Ground Weather and Light - Page 5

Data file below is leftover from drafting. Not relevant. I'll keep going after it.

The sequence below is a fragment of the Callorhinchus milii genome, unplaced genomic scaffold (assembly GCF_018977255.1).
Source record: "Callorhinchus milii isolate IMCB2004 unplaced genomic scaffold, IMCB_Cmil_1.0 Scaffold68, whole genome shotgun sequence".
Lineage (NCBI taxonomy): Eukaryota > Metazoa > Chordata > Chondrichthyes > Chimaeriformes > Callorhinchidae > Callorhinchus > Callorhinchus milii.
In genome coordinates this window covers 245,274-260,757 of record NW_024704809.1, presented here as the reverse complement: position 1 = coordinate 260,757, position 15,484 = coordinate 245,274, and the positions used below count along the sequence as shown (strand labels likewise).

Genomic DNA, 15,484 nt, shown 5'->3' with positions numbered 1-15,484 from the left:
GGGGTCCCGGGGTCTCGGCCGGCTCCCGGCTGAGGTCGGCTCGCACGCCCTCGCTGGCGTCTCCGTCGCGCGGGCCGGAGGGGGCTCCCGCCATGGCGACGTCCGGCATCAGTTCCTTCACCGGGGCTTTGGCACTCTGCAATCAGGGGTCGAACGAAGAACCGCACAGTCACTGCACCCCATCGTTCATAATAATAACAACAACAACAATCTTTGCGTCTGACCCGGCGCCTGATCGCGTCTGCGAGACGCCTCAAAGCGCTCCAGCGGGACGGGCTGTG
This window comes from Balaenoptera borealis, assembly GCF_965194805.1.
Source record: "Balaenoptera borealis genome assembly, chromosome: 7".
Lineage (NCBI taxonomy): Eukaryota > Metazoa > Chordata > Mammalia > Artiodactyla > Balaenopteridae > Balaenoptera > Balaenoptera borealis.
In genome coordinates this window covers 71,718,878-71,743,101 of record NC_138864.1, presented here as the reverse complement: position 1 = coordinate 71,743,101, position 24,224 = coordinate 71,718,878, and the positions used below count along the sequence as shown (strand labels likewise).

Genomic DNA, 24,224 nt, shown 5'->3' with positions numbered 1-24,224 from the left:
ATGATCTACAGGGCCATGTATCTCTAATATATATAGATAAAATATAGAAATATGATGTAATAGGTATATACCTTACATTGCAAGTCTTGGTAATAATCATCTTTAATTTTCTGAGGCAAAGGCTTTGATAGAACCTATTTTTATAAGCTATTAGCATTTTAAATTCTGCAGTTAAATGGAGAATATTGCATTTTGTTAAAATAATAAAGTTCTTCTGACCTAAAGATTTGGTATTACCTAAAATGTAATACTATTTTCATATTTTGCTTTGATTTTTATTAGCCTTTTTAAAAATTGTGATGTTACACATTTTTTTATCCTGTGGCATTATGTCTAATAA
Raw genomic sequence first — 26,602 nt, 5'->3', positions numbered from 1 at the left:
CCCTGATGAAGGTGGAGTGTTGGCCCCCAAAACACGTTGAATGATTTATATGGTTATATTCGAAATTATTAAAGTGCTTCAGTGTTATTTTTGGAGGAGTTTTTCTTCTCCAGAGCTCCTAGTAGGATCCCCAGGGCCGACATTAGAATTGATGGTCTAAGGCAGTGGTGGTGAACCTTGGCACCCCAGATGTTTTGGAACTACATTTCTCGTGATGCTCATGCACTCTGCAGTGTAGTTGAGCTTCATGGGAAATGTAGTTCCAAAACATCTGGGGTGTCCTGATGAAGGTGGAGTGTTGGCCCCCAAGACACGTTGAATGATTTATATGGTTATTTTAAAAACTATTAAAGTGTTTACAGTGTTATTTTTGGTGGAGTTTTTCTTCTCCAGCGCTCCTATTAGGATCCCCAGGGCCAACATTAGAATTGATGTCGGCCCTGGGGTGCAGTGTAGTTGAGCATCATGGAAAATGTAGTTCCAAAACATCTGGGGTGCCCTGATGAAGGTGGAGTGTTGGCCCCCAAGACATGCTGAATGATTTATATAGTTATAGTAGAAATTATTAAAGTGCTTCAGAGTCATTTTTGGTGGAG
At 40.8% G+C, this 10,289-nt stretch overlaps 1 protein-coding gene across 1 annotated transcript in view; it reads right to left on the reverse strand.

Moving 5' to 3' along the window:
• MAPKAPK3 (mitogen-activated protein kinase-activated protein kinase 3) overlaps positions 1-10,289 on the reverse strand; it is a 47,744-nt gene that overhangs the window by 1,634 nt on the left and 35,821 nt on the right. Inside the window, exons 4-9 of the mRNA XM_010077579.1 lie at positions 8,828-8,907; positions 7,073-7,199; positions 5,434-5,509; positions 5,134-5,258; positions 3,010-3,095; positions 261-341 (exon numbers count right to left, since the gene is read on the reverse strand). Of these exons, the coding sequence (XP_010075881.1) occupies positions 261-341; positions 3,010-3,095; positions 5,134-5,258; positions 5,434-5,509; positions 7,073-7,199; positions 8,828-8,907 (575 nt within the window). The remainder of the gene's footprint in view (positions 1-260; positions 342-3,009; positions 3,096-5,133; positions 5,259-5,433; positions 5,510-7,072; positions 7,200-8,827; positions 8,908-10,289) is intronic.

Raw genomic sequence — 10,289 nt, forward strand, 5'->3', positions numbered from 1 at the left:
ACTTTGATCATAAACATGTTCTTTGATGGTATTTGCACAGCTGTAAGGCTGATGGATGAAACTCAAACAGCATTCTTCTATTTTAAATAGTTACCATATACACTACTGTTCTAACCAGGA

1.2 Why the ECB ACO is providing new information During the summer of 2015, a case was brought unsuccessfully against the ECB ACO in an English Court. The claimant, a fielder, alleged that the umpires had breached the duty of care owed to him in allowing play to start in conditions he alleged to be dangerous and were the cause of an injury he suffered while fielding. The judgement reviewed and commented upon the evidence, as to how and when the umpires had carried out their inspections and the tests they had applied in deciding whether and when play could commence. The judge held that the umpires owed a duty of care to the players to enforce the rules and Laws of Cricket. His judgement went on to describe the factors to be considered in deciding whether the conditions were dangerous or unreasonable, as well as the procedures involved in making this decision. The judge endorsed the central test set out in Law 3.8(b) and the factors set out in detail in Law 3.9(d) of the 2000 Code (2003 edition). This Guidance draws upon the lessons learnt from this case. At the outset, it should be noted that cases against umpires, and indeed sports officials generally, are rare. Whilst it is prudent to take stock of the position and provide guidance in light of the recent case referred to immediately above (which was the first time such a case has been brought against ECB ACO), there should be no cause for undue alarm in the umpiring or wider cricketing community. The case also highlights the benefits of having robust insurance cover in place (which is of course available to umpires through the ECB ACO). 1.3 The major points The judgement makes clear that umpires DO owe a duty of care to the players to uphold and enforce the Laws of Cricket, the relevant playing conditions and the ECB Directives. For GW&L decisions, this duty of care means the umpires must not allow play to take place if they conclude that the conditions are dangerous or unreasonable. This duty to look after the players’ safety is not removed by club officials, or the players themselves, saying that they accept the risk. Duty of care means the umpires should carry out a thorough inspection of the GW&L conditions to ensure they are not dangerous (ie there is no actual and foreseeable risk to the safety of any player or umpire) or unreasonable (see 3.4 on page 9) in order to determine whether play can take place. Laws 3.8 and 3.9 require ‘the umpires together’ to agree that conditions are, or are not, dangerous or unreasonable and describe the consequences, in terms of allowing or not allowing play. In light of the recent case, play should not start, resume or continue unless BOTH umpires AGREE that conditions are neither dangerous nor unreasonable. The umpires should th \